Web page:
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The road ahead for electric cars in India


JANUARY 24, 2021

Representational photo. – Nathan Stirk/Getty Images

Last week, Elon Musk confirmed his India plans for Tesla with a two-word tweet.

“As promised,” wrote the world’s richest man in a thread, linking to a blog that said Tesla cars will be expensive, but may eventually become more affordable for the Indian middle class when the company starts its own production. “At the moment, due to the high tariffs in India, Tesla cars will be expensive. Nevertheless, if the company has its own production, it will reduce the cost of cars to an acceptable level, which will make them more affordable. Thus, at some point, Tesla cars may become affordable for the middle class as well,” the brand says in one of the blogs.

The first launch expected from the company is its entry-level offering, the Model 3 sedan, which will be sold in India through the CBU (Completely Built Unit) route, thus demanding a higher price tag (starting at approximately Rs 60 lakh). The most affordable and best-selling product of the brand, Model 3 comes in three variants: standard range plus, long range and performance. But the brand hasn’t confirmed if it will bring its Autopilot autonomous driving assist to India, one of the biggest highlights of the brand.

Autopilot is an advanced driver assistance system, which does not turn a Tesla into an autonomous vehicle or allow the driver to abdicate responsibility. Instead, it reduces the driver’s overall workload.

Nonetheless, the much-hyped arrival of Tesla in the Indian market has raised eyebrows, as electric mobility in India is still a work in progress. Also, there are already many players in the electric vehicle market in India. Tata Motors’ brand of electric vehicles starts at Rs 15 lakh, Mahindra Electric sells eVerito cars that are battery-operated, and Morris Garage and Hyundai, too, sell battery-operated vehicles. Mercedes-Benz currently retails the EQC, an electric car that is not only the costliest but also the most advanced in India.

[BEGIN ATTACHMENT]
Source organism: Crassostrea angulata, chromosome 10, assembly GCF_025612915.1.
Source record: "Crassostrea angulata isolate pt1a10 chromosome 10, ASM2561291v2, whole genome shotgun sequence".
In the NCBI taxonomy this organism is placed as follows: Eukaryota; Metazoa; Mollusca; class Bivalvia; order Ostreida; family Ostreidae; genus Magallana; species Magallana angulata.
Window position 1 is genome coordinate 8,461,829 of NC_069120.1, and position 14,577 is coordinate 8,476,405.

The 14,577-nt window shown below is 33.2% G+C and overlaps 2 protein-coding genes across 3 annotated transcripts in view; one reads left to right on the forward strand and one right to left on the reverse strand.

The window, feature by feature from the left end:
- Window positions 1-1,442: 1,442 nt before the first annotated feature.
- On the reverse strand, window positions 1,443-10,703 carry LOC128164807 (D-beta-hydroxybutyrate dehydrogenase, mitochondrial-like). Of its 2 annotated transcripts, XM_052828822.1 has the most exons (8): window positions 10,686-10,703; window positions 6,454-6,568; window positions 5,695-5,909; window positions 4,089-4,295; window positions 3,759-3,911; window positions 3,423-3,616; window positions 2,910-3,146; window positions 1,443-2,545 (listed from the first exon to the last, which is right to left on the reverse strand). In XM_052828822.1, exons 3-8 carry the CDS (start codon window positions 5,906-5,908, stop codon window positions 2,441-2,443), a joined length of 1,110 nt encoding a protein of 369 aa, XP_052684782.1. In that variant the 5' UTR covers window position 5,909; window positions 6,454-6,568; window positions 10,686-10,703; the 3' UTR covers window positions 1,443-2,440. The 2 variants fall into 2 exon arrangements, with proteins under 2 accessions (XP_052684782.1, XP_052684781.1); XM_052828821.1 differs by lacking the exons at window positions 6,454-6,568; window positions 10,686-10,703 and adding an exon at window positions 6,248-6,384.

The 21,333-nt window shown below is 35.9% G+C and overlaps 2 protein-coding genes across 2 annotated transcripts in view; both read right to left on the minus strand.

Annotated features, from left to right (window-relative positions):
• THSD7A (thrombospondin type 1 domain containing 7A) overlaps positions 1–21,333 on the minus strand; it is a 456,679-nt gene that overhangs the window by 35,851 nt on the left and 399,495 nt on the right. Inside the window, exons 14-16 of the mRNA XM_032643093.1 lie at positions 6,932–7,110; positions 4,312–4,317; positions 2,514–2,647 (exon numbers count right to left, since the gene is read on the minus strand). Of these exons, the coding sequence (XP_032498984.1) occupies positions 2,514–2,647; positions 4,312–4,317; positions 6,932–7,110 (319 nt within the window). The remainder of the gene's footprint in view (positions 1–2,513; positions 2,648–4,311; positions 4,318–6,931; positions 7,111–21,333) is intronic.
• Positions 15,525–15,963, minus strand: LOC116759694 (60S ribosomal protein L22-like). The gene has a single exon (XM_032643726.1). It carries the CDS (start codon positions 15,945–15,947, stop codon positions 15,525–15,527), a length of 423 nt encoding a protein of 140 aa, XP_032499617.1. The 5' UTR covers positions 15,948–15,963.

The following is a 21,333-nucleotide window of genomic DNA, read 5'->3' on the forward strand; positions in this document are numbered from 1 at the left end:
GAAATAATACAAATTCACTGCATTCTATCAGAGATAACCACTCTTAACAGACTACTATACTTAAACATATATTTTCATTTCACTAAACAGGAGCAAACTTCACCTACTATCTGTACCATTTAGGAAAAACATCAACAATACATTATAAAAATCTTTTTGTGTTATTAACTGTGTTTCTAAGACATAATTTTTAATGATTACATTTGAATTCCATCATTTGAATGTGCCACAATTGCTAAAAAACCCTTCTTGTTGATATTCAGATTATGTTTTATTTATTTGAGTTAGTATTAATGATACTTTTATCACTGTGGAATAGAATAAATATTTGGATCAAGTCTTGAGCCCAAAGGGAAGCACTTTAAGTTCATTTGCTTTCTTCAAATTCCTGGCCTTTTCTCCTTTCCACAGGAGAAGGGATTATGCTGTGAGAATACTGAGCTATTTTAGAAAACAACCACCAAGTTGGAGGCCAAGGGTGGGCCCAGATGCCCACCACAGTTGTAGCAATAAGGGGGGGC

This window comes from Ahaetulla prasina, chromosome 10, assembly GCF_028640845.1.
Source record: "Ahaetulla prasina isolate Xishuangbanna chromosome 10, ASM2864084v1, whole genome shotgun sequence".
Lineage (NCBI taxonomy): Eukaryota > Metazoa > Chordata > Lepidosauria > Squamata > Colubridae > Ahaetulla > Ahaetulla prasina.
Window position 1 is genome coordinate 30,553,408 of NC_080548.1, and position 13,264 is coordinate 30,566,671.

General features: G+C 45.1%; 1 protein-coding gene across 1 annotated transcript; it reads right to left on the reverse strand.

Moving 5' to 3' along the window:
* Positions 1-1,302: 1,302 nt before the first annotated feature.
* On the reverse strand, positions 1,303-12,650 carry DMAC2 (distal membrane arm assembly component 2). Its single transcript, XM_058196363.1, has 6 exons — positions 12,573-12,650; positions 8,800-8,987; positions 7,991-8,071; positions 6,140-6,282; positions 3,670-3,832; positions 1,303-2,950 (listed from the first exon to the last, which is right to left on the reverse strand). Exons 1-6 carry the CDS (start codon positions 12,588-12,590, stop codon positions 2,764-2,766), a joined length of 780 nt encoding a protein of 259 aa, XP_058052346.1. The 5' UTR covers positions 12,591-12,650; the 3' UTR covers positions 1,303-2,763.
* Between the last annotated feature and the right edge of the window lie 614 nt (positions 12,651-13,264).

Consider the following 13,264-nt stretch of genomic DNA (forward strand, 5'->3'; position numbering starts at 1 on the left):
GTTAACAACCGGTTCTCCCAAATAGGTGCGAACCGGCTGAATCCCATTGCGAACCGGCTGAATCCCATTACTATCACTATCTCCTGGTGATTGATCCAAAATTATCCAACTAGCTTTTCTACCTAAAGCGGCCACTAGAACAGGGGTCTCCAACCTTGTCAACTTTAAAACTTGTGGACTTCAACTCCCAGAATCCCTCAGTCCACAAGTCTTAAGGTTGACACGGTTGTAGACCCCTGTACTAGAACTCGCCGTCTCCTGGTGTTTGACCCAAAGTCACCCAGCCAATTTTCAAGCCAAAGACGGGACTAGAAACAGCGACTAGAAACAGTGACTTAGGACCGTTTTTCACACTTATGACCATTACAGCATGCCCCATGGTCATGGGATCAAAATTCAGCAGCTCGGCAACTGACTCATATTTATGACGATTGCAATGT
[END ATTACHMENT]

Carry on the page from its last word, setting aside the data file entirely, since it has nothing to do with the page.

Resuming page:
In fact, there are many upcoming electric cars in 2021 as well. Take, for instance, Mahindra XUV300 Electric, an all-electric version, which is powered by a 130hp electric motor with a 30kWh battery to deliver a range of over 300 km on a single charge. Or the BMW i3, which is expected to be a lighter vehicle in the segment and travel a distance of 128-150 km on a single charge. Tata Altroz EV will come with a 30kWh battery that will offer a range of around 300 km on a single charge. US-based Triton Electric Vehicles, too, plans to introduce its N4 sedan in India, starting at a price of Rs 35 lakh.

But can India easily achieve transition to e-mobility? The ministry of power has allowed the sale of electricity as a service for charging electric vehicles. The ministry of road transport highways has notified that there will be an exemption of official permit for battery-operated vehicles. But there is an increasing need to make ample charging stations available and this can lead to pressure on electricity generation. Plus, renewable energy resources should be coupled with charging stations for efficiency.

According to a 2020 study by lubricants major Castrol, most consumers in India would consider buying an electric vehicle by 2022, but most of them also believe that it won’t be until 2025 that the majority of new cars purchased are electric. The study found that, on an average, for consumers in India, a price point of Rs 23 lakh (or $31,000), a charge time of 35 minutes and a range of 401 km from a single charge represents the ‘tipping points’ to achieve mainstream EV adoption.

Also, when Tesla comes to India, the brand will have to pay special emphasis on the next-generation electric vehicle batteries, turning to lithium iron, not lithium ion. The next generation of lithium iron batteries have fundamental chemical engineering science powering EVs. The lithium-iron phosphate does not require nickel or cobalt, and lab research shows that this will cut costs, enhance much longer-range and durable battery cells. The new technology can allow cars to go 400 miles or more between charges and last as long as 1 million miles.

Courtesy/Source: The Financial Express